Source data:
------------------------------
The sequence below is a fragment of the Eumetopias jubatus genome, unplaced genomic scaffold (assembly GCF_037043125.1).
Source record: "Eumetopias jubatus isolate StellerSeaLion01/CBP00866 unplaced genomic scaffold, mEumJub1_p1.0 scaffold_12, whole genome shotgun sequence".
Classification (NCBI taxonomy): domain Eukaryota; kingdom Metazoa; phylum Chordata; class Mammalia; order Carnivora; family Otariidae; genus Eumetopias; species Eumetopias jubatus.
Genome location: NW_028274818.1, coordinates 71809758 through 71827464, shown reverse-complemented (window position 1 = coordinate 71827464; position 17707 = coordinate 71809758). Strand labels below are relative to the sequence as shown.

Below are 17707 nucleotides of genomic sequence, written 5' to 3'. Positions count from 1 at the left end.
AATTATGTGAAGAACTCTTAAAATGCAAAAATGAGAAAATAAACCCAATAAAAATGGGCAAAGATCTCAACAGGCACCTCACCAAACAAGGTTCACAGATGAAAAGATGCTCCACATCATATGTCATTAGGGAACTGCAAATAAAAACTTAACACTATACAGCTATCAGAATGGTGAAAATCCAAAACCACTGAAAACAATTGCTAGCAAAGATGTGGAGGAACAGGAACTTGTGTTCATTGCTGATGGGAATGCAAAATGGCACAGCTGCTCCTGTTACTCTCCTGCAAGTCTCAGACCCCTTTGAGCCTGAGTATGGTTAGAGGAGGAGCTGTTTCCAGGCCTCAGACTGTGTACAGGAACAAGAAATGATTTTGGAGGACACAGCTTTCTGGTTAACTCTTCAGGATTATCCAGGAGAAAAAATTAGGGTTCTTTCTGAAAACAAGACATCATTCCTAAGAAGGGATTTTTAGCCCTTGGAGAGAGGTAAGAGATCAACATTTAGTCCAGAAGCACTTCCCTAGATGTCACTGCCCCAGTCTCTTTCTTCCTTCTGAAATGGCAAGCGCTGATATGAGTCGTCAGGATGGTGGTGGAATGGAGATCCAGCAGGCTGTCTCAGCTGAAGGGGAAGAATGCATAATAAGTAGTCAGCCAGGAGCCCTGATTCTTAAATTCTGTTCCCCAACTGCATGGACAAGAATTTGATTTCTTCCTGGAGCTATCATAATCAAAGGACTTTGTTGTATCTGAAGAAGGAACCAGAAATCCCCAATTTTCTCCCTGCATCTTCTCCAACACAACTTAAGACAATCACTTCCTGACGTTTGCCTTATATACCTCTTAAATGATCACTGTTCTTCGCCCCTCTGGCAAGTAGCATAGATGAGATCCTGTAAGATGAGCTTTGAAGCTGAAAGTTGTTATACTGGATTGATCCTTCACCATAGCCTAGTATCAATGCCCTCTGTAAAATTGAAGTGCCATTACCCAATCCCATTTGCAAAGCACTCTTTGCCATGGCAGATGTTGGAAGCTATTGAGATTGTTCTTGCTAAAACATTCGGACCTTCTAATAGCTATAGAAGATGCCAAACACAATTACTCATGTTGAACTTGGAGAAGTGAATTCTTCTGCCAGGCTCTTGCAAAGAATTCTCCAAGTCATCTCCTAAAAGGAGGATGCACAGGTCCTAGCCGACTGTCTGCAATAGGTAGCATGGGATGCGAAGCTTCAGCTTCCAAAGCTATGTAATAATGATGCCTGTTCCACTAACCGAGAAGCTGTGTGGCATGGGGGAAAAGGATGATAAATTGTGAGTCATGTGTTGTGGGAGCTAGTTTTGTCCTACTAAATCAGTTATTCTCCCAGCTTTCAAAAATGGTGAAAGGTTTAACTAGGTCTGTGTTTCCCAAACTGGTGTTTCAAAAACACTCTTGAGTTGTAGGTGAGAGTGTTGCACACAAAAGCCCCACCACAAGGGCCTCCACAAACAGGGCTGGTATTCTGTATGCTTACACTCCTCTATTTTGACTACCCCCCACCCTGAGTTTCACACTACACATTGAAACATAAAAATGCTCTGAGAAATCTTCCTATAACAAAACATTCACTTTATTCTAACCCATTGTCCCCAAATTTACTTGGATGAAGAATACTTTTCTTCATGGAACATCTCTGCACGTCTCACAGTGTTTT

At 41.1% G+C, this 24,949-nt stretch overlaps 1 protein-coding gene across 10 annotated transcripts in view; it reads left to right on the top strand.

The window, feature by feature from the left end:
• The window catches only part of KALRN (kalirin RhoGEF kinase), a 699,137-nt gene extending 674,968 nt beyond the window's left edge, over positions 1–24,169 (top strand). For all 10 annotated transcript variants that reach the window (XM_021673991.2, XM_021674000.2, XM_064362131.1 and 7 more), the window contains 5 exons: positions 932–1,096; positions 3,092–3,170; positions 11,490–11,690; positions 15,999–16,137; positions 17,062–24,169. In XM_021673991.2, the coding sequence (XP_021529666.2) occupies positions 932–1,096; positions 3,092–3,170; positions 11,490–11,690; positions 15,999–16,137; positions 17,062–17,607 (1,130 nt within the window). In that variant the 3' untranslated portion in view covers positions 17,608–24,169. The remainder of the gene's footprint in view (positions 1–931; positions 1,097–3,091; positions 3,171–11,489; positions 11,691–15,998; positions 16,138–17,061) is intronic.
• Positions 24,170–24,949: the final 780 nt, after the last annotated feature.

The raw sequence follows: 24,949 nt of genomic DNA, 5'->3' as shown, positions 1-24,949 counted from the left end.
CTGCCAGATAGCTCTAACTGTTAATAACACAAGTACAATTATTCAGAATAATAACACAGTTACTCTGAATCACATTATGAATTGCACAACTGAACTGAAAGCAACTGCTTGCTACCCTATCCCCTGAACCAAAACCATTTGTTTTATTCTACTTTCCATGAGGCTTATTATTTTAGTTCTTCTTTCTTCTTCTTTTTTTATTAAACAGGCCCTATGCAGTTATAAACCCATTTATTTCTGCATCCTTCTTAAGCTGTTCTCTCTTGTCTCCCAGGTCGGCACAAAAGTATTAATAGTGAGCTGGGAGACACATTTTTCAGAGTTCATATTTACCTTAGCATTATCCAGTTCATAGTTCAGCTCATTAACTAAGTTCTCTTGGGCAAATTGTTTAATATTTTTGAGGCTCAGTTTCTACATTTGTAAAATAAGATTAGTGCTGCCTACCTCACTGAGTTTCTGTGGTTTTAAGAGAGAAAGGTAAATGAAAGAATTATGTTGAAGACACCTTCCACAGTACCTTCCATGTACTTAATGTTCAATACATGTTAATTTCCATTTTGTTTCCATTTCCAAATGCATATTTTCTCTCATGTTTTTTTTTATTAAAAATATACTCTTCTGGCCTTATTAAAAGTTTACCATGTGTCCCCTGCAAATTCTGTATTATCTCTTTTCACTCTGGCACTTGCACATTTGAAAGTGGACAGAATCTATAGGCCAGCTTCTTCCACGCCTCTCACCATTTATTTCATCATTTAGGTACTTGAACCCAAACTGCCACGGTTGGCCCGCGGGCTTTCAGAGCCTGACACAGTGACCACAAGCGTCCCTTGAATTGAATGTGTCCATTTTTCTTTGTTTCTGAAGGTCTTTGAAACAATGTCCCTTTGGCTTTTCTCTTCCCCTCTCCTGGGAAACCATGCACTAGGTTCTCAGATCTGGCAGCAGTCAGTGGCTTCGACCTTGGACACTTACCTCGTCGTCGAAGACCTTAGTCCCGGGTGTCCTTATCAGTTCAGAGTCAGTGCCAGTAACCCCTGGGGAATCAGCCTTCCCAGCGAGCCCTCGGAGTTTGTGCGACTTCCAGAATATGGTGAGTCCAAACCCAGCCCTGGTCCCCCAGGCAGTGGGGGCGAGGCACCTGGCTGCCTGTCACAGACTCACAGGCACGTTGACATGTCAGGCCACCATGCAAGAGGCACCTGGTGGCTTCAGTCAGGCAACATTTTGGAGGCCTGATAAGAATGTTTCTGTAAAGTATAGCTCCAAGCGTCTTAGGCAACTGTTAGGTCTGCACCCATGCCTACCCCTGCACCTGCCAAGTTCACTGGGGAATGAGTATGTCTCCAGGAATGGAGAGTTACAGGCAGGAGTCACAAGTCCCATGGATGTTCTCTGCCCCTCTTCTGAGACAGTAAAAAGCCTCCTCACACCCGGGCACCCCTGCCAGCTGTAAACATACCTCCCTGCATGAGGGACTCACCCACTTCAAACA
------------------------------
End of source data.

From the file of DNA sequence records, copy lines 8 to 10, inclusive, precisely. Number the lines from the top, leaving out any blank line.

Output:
The window, feature by feature from the left end:
• The window catches only part of KALRN (kalirin RhoGEF kinase), a 699,137-nt gene extending 674,968 nt beyond the window's left edge, over positions 1–24,169 (top strand). For all 10 annotated transcript variants that reach the window (XM_021673991.2, XM_021674000.2, XM_064362131.1 and 7 more), the window contains 5 exons: positions 932–1,096; positions 3,092–3,170; positions 11,490–11,690; positions 15,999–16,137; positions 17,062–24,169. In XM_021673991.2, the coding sequence (XP_021529666.2) occupies positions 932–1,096; positions 3,092–3,170; positions 11,490–11,690; positions 15,999–16,137; positions 17,062–17,607 (1,130 nt within the window). In that variant the 3' untranslated portion in view covers positions 17,608–24,169. The remainder of the gene's footprint in view (positions 1–931; positions 1,097–3,091; positions 3,171–11,489; positions 11,691–15,998; positions 16,138–17,061) is intronic.
• Positions 24,170–24,949: the final 780 nt, after the last annotated feature.